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What we collect!
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Europe/Other : Looking for information on pre philatelic Spanish mail

 

Author
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LawrenceF

11 Feb 2020
02:37:10pm
Hi all

Hope someone can help me out.

A dealer is offering me a letter sent from Madrid 1572 to Toledo to Diego Pineda ,a consultant for the Santo Oficio a San Cristóbal, that has a vertical cross on it.

The seller maintains that the cross means that it was free from payment. I am looking for information about this.

Know anyone who can help me out?

Thanks

Lawrence

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Jeredutt3

11 Feb 2020
02:48:54pm
re: Looking for information on pre philatelic Spanish mail

I know nothing about it.. but that is awesome !!!

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ArtStamp
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12 Feb 2020
08:55:23pm
re: Looking for information on pre philatelic Spanish mail

Hello:
On the item appearing in the "Looking for information on pre philatelic Spanish mail" I have to consider it a Historical Document, and it is superb.

It is actually not Pre Philatelic as the REAL ACADEMIA HISPANICA DE FILATELIA E HISTORIA POSTAL considers such items philatelic, as part of the postal history of Spain.

Secondly, the cover is addressed to a Consultor of the Santo Oficio, an official of the Spanish Inquisitorial Tribunal in the city of Toledo.

The question posed in the Post is whether the Cross drawn on the cover is a franking mark designating the item as a Free of Charge postal item.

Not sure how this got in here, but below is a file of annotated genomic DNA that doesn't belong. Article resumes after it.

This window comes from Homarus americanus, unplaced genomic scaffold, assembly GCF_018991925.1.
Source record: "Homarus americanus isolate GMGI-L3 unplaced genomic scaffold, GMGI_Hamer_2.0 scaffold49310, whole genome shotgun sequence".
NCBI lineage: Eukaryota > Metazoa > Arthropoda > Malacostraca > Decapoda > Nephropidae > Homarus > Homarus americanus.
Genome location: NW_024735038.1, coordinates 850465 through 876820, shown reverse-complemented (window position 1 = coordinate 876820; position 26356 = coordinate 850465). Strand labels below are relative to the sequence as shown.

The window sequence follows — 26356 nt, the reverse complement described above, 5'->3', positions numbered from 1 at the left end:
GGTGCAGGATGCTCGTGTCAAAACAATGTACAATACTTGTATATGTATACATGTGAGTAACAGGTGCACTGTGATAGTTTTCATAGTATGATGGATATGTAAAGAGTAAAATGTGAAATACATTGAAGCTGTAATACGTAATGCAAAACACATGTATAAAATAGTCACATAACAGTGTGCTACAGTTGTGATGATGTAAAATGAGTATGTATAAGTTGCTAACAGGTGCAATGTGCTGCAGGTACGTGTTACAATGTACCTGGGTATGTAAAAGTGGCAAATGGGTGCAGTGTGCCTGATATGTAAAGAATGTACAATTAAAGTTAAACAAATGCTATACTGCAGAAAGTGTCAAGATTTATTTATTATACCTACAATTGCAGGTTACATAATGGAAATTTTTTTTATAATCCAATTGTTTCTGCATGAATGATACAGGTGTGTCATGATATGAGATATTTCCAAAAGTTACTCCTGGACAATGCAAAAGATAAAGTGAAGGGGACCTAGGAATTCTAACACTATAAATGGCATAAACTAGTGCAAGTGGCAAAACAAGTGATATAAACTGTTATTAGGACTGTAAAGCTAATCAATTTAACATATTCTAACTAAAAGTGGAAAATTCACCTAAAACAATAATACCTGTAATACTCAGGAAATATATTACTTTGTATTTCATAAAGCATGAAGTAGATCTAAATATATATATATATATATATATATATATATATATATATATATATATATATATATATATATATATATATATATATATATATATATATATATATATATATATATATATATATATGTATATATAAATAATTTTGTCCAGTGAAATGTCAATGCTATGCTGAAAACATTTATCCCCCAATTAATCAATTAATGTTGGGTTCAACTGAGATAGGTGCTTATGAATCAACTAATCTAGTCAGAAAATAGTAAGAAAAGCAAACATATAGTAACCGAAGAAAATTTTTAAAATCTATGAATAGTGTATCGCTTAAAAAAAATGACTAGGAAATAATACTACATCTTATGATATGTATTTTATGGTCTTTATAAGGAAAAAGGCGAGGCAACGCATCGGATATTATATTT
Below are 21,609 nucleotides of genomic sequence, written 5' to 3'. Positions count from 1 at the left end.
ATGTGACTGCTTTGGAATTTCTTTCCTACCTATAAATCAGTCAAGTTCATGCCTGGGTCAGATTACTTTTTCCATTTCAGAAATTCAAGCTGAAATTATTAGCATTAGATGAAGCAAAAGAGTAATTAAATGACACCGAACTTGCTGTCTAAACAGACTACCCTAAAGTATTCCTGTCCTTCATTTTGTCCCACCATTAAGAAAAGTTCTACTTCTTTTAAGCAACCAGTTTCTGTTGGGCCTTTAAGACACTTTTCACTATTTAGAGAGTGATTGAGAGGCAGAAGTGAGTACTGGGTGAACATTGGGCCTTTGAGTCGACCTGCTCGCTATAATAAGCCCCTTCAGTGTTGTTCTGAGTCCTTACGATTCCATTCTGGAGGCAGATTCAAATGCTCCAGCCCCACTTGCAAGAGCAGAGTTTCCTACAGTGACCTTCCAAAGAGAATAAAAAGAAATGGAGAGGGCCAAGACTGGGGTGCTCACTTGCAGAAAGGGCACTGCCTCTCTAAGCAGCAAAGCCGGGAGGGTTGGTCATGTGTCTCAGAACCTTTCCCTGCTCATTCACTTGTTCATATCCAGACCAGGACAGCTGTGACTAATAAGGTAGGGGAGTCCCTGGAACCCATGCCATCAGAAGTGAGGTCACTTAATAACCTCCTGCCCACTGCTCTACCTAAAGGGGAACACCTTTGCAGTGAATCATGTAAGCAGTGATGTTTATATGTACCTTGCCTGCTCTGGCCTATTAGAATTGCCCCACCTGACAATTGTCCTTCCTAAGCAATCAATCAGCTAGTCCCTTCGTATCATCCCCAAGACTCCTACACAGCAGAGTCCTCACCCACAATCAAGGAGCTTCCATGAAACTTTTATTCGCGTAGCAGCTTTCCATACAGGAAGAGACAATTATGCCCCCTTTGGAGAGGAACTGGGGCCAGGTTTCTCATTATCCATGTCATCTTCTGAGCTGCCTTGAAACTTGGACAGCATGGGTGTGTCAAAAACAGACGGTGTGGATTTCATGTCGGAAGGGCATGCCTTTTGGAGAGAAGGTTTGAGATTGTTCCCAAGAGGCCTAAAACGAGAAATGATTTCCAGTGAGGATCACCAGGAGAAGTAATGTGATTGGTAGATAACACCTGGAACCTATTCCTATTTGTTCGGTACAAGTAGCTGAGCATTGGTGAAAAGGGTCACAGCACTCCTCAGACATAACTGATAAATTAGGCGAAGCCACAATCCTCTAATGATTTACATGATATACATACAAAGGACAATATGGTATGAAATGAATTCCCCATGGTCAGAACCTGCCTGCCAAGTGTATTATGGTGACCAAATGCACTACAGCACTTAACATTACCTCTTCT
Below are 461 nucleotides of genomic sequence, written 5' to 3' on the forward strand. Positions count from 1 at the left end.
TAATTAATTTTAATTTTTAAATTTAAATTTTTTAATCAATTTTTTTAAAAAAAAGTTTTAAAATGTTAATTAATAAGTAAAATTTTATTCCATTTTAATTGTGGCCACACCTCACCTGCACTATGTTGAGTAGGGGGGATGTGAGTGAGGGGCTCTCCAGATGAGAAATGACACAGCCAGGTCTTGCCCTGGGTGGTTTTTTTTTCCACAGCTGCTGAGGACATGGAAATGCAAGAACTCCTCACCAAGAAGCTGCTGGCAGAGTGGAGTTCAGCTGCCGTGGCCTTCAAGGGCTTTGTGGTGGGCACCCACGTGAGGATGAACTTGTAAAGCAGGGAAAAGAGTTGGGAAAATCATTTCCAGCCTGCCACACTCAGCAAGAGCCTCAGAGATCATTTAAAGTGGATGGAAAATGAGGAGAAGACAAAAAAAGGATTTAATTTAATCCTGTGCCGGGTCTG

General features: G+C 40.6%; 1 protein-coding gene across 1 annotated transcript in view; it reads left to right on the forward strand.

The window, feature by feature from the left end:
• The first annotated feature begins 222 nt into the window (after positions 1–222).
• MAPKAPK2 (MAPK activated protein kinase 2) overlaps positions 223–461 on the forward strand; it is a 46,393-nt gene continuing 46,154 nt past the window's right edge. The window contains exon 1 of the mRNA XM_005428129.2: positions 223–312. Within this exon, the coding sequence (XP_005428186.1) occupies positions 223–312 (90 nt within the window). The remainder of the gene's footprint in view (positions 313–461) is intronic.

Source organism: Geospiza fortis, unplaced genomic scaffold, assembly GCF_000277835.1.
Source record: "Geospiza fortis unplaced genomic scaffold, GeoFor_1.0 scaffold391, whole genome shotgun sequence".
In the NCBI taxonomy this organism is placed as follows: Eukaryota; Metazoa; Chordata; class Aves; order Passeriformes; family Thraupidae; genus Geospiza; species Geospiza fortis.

And, of course, it would be germane to this inquiry to find out who was Don Diego (de) Pineda, and what was his role as consultor working for the Toledo Inquisitorial Tribunal.

Finally, the larger question has to do with the Spanish postal system in general, in the 16th century in Spain and its territories: who had to pay, who did not have to pay postage, etc. The Inquisition was found not only in Spain, but in all its territories around the world.

The Real Academia Hispanica de Filatelia e Historia Postal publishes a journal entitled ACADEMUS that deals with all topics philatelic, not only of Spain but of its former colonies. It is a fascinating journal.

Finally, the Spanish Postal system was under Royal supervision and it established the fees required to mail postal items: government and non-governmental.

I surmise that this item being an official Church document, a letter addressed to a staff member of the Santo Oficio (Inquisitorial Tribunal) in Toledo, was deemed Free of Charge by the Royal Postal authority.

More information will be forthcoming...


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LawrenceF

13 Feb 2020
04:10:34am
re: Looking for information on pre philatelic Spanish mail

Friar Diego Pineda was a consultant to the board. However I have another letter sent three years later in which postage of a half a Real was paid, so I am unsure about the cross

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ArtStamp
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14 Feb 2020
11:31:52am
re: Looking for information on pre philatelic Spanish mail

Hello, again. This topic is what we call in Spanish, "una olla de grillos." (Literally: a pot full of 'noisy, pesky' crickets.)